could improve the prognosis of elderly
cancer patients with a comprehensive
geriatric assessment (CGA) and
appropriate follow-up based on the
results, according to Martine Extermann,
"Older cancer patients have health
problems that influence prognosis and
are underdetected," said Dr. Extermann,
assistant professor at the H. Lee
Moffitt Cancer Center, University ofSouth Florida, Tampa. "A CGA may
influence the prognosis of these patients."
According to Dr. Extermann, using
the geriatric assessment is just one
way that taking a "geriatric oncology
approach" could benefit elderly cancer
"Geriatric assessment uncovers a
lot of functional problems that would
be missed by ECOG (Eastern Cooperative
Oncology Group) performance
status," she said. "On average, our patients
have three comorbid diseases in
clinic...you will find that half of them
have five comorbid diseases by the age
Dr. Extermann and her colleagues
have completed a small pilot study
designed to determine the value of
comprehensive geriatric assessment
plus appropriate follow-up in older
breast cancer patients. The 6-month
protocol included a multidisciplinaryCGA every 3 months and a call from a
nurse practitioner once monthly; specialists
provided additional follow-up
based on pharmacy, dietary, and psychosocial
Of the 15 patients enrolled, 10 completed
all assessments, and an 11th
patient completed the 3-month assessment.
Patients ranged in age from
70 to 87 years (mean age, 80 years)
and had as many as nine comorbidities
Geriatric assessment revealed that
six patients were at high pharmacy
risk and two were at moderate pharmacy
risk. During the study period,
patients presented with an average of
nine problems that required some sort
of intervention; often, multiple team
members collaborated to solve these
newly arising problems.
For one patient, an 83-year-old
with memory problems, the geriatric
assessment findings altered the oncologist's
chemotherapy decision, according
to Dr. Extermann. In addition,
the findings improved
compliance with hormone therapy for
two patients. In another notable intervention,
one member of the multidisciplinary
team detected an error in
the filling of a paroxetine (Paxil) prescription.
In seven cases, the assessment
and follow-up ensured that patients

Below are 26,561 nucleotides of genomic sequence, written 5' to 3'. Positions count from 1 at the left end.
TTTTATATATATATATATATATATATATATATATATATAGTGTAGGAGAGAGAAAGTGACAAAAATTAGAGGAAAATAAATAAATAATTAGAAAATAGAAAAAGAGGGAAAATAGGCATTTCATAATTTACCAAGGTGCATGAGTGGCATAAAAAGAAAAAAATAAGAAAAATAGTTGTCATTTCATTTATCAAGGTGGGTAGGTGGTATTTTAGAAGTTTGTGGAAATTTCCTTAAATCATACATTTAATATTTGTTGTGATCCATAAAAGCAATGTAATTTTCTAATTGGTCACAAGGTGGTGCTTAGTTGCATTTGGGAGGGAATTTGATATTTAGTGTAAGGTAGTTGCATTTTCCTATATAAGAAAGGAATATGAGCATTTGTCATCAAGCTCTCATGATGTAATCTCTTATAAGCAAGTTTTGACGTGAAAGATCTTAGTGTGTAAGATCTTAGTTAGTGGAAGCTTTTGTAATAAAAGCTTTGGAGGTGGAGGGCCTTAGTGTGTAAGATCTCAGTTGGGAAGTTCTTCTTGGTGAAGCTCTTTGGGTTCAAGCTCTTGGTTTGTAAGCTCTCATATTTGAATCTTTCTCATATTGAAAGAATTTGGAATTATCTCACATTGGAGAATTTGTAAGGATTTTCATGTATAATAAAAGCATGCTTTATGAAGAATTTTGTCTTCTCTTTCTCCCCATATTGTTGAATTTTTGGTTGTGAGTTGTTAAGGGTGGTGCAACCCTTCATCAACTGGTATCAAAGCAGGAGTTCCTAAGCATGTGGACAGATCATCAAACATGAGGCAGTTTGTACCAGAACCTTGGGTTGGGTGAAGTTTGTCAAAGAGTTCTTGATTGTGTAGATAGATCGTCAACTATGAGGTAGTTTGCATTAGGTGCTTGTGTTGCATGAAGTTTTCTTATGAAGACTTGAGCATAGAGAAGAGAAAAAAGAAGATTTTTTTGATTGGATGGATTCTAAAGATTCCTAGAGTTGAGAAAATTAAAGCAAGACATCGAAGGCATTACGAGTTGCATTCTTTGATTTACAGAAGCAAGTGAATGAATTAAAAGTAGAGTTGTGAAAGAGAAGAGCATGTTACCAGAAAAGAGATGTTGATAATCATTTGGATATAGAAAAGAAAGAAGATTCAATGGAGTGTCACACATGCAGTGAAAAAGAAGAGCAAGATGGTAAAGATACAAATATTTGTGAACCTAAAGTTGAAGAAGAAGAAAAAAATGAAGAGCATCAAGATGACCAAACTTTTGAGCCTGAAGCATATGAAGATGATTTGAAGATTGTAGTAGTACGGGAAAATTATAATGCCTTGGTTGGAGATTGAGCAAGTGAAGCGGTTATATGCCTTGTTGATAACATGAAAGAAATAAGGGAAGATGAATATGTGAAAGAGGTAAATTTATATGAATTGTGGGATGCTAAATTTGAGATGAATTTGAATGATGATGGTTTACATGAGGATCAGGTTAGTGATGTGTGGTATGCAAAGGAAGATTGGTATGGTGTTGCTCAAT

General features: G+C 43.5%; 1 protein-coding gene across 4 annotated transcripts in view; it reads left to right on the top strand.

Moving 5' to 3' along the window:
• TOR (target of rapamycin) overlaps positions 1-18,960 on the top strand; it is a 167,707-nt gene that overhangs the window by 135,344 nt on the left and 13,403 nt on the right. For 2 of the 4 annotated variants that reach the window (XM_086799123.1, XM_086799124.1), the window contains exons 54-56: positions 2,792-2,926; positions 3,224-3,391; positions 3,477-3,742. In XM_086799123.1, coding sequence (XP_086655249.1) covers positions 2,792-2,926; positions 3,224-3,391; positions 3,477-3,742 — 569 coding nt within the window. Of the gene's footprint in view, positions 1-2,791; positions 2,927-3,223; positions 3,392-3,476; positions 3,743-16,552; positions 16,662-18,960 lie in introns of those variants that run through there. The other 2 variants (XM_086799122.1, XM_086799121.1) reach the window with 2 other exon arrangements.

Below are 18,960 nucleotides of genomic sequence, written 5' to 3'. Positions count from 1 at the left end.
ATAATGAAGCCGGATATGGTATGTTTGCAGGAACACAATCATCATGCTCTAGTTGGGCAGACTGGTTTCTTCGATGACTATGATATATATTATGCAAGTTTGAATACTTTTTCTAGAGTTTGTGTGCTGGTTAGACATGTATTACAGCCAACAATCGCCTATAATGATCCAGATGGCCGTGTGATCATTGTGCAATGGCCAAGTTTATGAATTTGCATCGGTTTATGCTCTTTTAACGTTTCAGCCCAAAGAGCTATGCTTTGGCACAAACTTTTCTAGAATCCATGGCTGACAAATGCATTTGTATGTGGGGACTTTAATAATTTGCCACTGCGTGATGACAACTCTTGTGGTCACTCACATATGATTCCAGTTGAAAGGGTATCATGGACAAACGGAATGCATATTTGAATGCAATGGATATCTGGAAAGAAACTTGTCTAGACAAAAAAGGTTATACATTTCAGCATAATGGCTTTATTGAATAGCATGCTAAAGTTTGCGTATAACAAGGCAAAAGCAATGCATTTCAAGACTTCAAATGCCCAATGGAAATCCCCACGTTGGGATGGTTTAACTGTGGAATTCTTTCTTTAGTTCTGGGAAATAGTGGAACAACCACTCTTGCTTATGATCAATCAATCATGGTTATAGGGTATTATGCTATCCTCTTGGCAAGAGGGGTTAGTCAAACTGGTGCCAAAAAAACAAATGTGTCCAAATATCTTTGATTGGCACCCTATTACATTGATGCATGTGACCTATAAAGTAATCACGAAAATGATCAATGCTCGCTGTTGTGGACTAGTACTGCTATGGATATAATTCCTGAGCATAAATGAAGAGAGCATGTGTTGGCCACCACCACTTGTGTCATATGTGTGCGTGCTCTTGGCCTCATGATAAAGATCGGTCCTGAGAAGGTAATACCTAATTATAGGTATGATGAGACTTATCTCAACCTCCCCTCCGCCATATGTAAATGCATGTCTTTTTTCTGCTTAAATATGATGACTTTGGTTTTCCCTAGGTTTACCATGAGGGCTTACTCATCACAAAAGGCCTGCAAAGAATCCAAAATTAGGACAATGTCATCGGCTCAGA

received continuity or
coordination of care.
Patients maintained independence
and function, investigators reported.
Despite two new depressions screened
by the Geriatric Depression Scale,
mean scores on the functional assessment
of cancer therapy-breast (FACTB)
scale improved from 110.5 (SD ±16.7) to 116.3 (SD ± 16.3) (P = .02).
One patient needed major multidisciplinary
intervention throughout follow-
While preliminary, these results
suggest that a geriatric assessment plus
multidisciplinary intervention could
improve treatment and possibly prognosis
in elderly cancer patients, Dr.
In a 1993 meta-analysis of 28 controlled
trials (Lancet 342:1032-1036),
investigators reported a 26% relative
risk reduction in institutionalization
for 4,959 subjects who received CGA
vs 4,912 controls.
This 26% reduction in risk is com-parable to the benefit of adjuvant breast
cancer chemotherapy in preventing
relapse, or the benefit of beta-blockers
in preventing new myocardial infarctions,
according to Dr. Extermann.
More recent studies and meta-analyses
have shown that geriatric assessment
is cost-effective and has a "consistent
beneficial effect" on functional
status, although the results regarding
mortality benefit have been ambiguous,
said Dr. Extermann. In The Lancet
meta-analysis, there was a 14% relative
risk reduction in mortality for
the geriatric assessment group.
Specialized home-care interven-tions utilizing geriatric nurses could
also improve prognosis for elderly cancer
patients. In one randomized controlled
study including 375 discharged
older cancer patients (60 to 92 years of
age), a month of home visits and telephonecalls from advanced-practice
nurses was associated with a survival
benefit on follow-up, at least for latestage
patients. The 2-year survival for
late-stage cancer patients was 67%, vs
40% for controls.
"I think this is definitely a striking
result that suggests we are really changing
the survival of our cancer patients,"
Dr. Extermann said.